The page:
Here are six easy money lessons every parent can teach their kids to help them grow into wealthier adults.
Parents who are good with money generally raise children who are good with money, but not always. Parents who want to raise responsible children should make sure their kids know how shopping works and the difference between needs and wants. They can also use an allowance to get children excited about budgeting and saving and investing, and fall back on good old fashioned board games like Monopoly and Life.
1. How Shopping Works
The process of shopping for groceries and other items can seem like magic to kids. Mom or Dad puts a bunch of things in the cart and then swipes a plastic card and leaves the store. To a child, it can seem like all the merchandise is free.
Even sitting a child down and explaining to them how credit cards work isn’t enough, because a single moment of explanation can’t compete against an everyday experience.
Making the behind-the-scenes money process tangible will help the child grasp what’s going on. One way to get the message across to children that shopping isn’t magic is to relate that cart full of milk and eggs and cereal and vegetables to hours of work. As they’re loading the shopping bags into the car, the parent can simply do a little quick mental math and tell the child, “Mommy worked five hours at her job to get these groceries.” Making that comment with every shopping trip will give a child a money lesson that most will never get.
2. Needs vs Wants
Most people make dozens of decisions every time they shop. There are lots of things a parent sees in a store that they’d like to buy, but they don’t. Either they can’t afford a nice giant flatscreen TV or they know there are other things they’d rather spend their money on. Sharing these usually silent decisions with children makes an excellent money lesson.
For example, Mom and Dad can talk about a trip to Mexico they’d love to take, then explain why remodeling the bathroom is more important. It’s not that parents should never take vacations, but when parents do choose a need over a want, explaining the decision to the child will help the child make sound decisions later on in life.
3. A Graduated Allowance
Parents can give a child a dollar once a week to sweep the kitchen floor, two dollars to clean the bathroom and five to shovel the driveway or mow the lawn. Parents who pay children differently depending on the difficulty of the job raise kids who understand that different work is worth different rates of pay.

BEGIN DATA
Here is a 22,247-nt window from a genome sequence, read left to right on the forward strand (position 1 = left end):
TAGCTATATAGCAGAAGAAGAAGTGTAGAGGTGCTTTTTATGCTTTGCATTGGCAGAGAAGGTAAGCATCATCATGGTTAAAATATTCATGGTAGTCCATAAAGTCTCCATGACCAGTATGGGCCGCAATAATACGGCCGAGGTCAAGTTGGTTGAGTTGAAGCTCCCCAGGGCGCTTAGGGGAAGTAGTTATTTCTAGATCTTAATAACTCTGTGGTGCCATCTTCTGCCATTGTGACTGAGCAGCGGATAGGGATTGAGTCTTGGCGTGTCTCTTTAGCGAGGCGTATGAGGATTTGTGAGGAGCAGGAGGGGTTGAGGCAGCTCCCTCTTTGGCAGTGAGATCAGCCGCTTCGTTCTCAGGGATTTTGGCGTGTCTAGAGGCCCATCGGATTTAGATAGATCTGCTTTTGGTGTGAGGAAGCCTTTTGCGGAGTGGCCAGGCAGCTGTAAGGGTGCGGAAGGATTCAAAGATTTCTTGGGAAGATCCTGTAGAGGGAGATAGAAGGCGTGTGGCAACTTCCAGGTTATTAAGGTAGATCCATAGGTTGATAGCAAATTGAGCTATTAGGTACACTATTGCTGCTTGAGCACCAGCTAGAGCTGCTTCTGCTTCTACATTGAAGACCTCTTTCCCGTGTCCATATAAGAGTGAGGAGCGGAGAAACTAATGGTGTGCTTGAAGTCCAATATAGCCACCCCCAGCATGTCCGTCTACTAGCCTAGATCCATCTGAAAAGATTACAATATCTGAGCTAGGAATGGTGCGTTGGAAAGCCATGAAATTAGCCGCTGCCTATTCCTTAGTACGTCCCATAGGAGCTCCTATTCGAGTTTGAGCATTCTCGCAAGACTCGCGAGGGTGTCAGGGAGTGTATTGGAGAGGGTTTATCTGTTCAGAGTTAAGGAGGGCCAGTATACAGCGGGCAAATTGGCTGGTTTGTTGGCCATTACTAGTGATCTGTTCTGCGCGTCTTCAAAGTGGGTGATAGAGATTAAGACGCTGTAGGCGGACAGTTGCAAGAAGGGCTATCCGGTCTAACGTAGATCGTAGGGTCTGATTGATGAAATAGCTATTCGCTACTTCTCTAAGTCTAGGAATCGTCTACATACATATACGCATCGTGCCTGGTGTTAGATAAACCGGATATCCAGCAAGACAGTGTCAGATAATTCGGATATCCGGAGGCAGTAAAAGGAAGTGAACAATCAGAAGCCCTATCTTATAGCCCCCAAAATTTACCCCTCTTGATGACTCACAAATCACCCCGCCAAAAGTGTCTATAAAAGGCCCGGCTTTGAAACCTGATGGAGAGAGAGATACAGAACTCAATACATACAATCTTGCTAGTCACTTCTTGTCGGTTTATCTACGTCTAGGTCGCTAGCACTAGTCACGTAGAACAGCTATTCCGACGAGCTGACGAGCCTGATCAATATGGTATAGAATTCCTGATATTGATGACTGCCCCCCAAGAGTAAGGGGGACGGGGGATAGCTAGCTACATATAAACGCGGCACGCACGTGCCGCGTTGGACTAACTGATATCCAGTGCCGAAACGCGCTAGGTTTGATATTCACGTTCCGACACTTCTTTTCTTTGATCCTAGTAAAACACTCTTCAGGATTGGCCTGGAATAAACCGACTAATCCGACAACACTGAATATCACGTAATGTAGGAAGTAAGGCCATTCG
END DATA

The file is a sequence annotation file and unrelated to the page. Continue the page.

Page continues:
Mom and Dad can create categories in the family budget for toys, vacations, restaurant trips and family outings. For instance, a family might split $200 a month between categories like video games, visits to a child’s favorite restaurant and a vacation fund. Getting kids to suggest new categories and different ways that money might be divided up among the different categories can engage a child’s enthusiasm. Children who approach budgeting in this way will be years ahead of most. Parents can even suggest their kids can put some of their allowance money back into their favorite spending categories.
5. Saving and Investing
Teaching delayed gratification can be as simple as encouraging the child to put some of their allowance into a savings fund so they’ll have it later when they think of something they really want to spend it on. Another way to teach kids about saving and investing is simply to designate a small amount of the adult’s investments for the kids.
For example, if Mom has a 401K, she can earmark $5 a month of that money for each of her kids. She can then talk to her kids each month about how much money they have invested. Most investment accounts report their percentage change on a regular basis. Mom can use that information to show her kids how much of their money is principal and how much is interest. In this way, kids can see their savings grow by $5 each month. They can also watch their money grow or shrink depending on how the investments perform.
Games like Life and Monopoly can teach kids about money through play. Monopoly teaches basic concepts like investing, taxes and the cost of luxury items through fun. Life shows kids that different choices lead to different long term outcomes. The best part about these games is that to the kids it doesn’t feel like “learning.”